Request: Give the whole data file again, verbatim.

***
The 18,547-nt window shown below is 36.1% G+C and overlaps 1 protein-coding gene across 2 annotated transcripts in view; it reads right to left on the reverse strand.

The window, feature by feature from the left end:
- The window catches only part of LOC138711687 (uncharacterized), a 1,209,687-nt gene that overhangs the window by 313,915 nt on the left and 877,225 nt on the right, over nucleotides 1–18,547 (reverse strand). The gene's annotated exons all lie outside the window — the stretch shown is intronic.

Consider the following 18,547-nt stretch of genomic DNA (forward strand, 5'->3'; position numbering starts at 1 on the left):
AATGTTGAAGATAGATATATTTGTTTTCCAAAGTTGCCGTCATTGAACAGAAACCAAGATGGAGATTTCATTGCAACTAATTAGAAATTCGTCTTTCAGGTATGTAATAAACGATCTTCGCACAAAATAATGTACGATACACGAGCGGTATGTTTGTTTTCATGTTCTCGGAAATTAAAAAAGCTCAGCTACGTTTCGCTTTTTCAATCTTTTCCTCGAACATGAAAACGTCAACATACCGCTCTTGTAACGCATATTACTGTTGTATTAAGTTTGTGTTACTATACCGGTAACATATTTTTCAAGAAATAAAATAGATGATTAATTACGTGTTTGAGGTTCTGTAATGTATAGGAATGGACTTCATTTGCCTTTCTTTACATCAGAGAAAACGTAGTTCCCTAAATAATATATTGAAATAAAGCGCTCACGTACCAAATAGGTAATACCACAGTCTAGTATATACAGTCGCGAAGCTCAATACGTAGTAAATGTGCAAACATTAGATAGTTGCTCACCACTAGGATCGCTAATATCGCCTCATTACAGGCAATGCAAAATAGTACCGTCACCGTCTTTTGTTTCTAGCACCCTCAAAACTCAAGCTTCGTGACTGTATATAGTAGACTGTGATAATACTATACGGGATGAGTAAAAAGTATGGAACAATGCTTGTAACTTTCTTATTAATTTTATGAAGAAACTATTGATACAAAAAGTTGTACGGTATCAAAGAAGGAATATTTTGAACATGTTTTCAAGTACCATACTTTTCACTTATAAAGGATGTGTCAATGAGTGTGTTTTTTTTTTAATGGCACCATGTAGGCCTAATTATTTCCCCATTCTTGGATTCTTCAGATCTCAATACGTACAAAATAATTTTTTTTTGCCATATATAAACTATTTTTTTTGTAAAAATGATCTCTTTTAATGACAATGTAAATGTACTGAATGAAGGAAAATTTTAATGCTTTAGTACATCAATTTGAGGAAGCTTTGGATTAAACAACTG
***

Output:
The 18,547-nt window shown below is 36.1% G+C and overlaps 1 protein-coding gene across 2 annotated transcripts in view; it reads right to left on the reverse strand.

The window, feature by feature from the left end:
- The window catches only part of LOC138711687 (uncharacterized), a 1,209,687-nt gene that overhangs the window by 313,915 nt on the left and 877,225 nt on the right, over nucleotides 1–18,547 (reverse strand). The gene's annotated exons all lie outside the window — the stretch shown is intronic.

Consider the following 18,547-nt stretch of genomic DNA (forward strand, 5'->3'; position numbering starts at 1 on the left):
AATGTTGAAGATAGATATATTTGTTTTCCAAAGTTGCCGTCATTGAACAGAAACCAAGATGGAGATTTCATTGCAACTAATTAGAAATTCGTCTTTCAGGTATGTAATAAACGATCTTCGCACAAAATAATGTACGATACACGAGCGGTATGTTTGTTTTCATGTTCTCGGAAATTAAAAAAGCTCAGCTACGTTTCGCTTTTTCAATCTTTTCCTCGAACATGAAAACGTCAACATACCGCTCTTGTAACGCATATTACTGTTGTATTAAGTTTGTGTTACTATACCGGTAACATATTTTTCAAGAAATAAAATAGATGATTAATTACGTGTTTGAGGTTCTGTAATGTATAGGAATGGACTTCATTTGCCTTTCTTTACATCAGAGAAAACGTAGTTCCCTAAATAATATATTGAAATAAAGCGCTCACGTACCAAATAGGTAATACCACAGTCTAGTATATACAGTCGCGAAGCTCAATACGTAGTAAATGTGCAAACATTAGATAGTTGCTCACCACTAGGATCGCTAATATCGCCTCATTACAGGCAATGCAAAATAGTACCGTCACCGTCTTTTGTTTCTAGCACCCTCAAAACTCAAGCTTCGTGACTGTATATAGTAGACTGTGATAATACTATACGGGATGAGTAAAAAGTATGGAACAATGCTTGTAACTTTCTTATTAATTTTATGAAGAAACTATTGATACAAAAAGTTGTACGGTATCAAAGAAGGAATATTTTGAACATGTTTTCAAGTACCATACTTTTCACTTATAAAGGATGTGTCAATGAGTGTGTTTTTTTTTTAATGGCACCATGTAGGCCTAATTATTTCCCCATTCTTGGATTCTTCAGATCTCAATACGTACAAAATAATTTTTTTTTGCCATATATAAACTATTTTTTTTGTAAAAATGATCTCTTTTAATGACAATGTAAATGTACTGAATGAAGGAAAATTTTAATGCTTTAGTACATCAATTTGAGGAAGCTTTGGATTAAACAACTG